Keywords: Eucalyptus urophylla × E. grandis; Ultrasonic pretreatment; Drying rate; Drying stress; Collapse
Contact information: Co-Innovation Center of Efficient Processing and Utilization of Forest Resources, Nanjing Forestry University, Nanjing 210037, China; College of Furnishing and Industrial Design, Nanjing Forestry University, No.159 Longpan Road, Nanjing, Jiangsu 210037, China;
* Corresponding author: email@example.com
Eucalyptus is a fast-growing species widely planted in most parts of the southern hemisphere and China (Stanturf et al. 2013). Presently, most of the Eucalyptus trees are used for pulp production (Oudia et al. 2009). However, many eucalyptus trees have great potential in higher value solid wood products such as furniture, doors, and wood floorings due to the wood’s nice characteristics of high density, mechanical strength, and beautiful grain. However, some species of eucalyptus are hard to dry without deformation because of its special shrinkage properties (Chafe 1985; McKenzie et al. 2003a).
Wood collapse is the most severe drying defect with serious deformation or great cracks inside the wood. Timbers with serious collapse normally cannot be used as solid wood product materials.
To prevent or reduce collapse, pre-treatments such as pre-steaming (Chafe 1990), pre-boiling (Chafe 1993), pre-heating (Mugabi et al. 2011), press or stretch (Terazawa and Hayashi 1975; Ruben et al. 2014), pre-freezing (Zhang et al. 2011), and continuous and intermittent drying (Chafe 1995) have been used. Pre-treatments have some influence on decreasing wood collapse.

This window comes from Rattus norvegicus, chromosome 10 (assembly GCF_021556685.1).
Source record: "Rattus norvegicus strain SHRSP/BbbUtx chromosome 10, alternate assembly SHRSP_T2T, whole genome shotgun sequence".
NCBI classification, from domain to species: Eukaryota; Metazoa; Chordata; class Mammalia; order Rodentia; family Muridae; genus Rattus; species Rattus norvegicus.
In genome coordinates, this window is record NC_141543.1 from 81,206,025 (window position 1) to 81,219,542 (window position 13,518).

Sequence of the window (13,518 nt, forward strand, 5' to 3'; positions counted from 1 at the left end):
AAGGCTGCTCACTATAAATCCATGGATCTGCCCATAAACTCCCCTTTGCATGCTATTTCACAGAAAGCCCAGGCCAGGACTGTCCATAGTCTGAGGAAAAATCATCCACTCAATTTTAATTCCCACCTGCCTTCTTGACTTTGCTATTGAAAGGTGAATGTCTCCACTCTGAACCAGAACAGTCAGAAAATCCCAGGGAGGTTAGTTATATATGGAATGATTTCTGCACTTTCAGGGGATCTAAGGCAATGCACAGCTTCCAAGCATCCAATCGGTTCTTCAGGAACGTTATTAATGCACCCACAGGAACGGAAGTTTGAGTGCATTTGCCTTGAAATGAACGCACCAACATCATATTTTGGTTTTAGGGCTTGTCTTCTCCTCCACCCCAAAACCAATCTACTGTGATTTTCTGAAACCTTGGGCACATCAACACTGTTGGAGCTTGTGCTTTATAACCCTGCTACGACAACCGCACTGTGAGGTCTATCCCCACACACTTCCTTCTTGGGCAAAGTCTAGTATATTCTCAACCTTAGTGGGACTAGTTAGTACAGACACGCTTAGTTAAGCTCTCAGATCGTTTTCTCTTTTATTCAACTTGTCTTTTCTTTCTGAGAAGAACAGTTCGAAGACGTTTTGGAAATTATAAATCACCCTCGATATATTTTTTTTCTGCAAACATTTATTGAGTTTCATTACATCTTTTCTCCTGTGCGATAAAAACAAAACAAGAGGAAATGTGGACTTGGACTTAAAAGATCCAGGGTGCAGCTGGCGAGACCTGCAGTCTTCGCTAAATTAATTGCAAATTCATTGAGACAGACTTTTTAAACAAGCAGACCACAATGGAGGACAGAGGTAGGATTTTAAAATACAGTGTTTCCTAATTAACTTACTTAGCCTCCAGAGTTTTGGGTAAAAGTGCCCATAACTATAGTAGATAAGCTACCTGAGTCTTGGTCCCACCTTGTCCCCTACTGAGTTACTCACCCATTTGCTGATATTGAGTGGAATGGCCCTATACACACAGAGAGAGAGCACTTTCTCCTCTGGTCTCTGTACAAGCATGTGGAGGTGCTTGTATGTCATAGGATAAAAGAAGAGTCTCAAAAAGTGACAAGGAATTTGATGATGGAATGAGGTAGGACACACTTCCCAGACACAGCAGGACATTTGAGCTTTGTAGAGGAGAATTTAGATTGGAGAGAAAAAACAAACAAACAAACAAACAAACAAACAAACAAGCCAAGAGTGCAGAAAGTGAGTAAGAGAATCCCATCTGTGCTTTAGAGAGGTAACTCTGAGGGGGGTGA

Ultrasound is an efficient alternative to improve drying rate without heating up the material (Cohen and Yang 1995). Ultrasound waves cause a rapid series of alternative compressions and expansions as it is applied in liquid. Furthermore, ultrasound can produce cavitation, which contributes to the removal of moisture attached strongly to solid materials.
Microscopic channels (Wang et al. 2017) caused by micro-deformation of porous solid materials treated via ultrasonic waves contribute to the improvement of diffusion and convective mass transfer (Fuente-Blanco et al. 2006; Soria and Villamiel 2010; Qiuet al. 2016).
Recent studies have focused on the ultrasound pre-treatment of material prior to drying. Pre-treatment can reduce drying time (Mothibe et al. 2011), increase mass transfer rate (Cárcel et al. 2011), and increase the effective water diffusivity (Bantle and Eikevik 2011). However, there have been few reports so far on the effect of the drying characteristics such as drying rate, drying stress and strain, and especially the effect on the collapse property of Eucalyptus species of wood treated by ultrasound.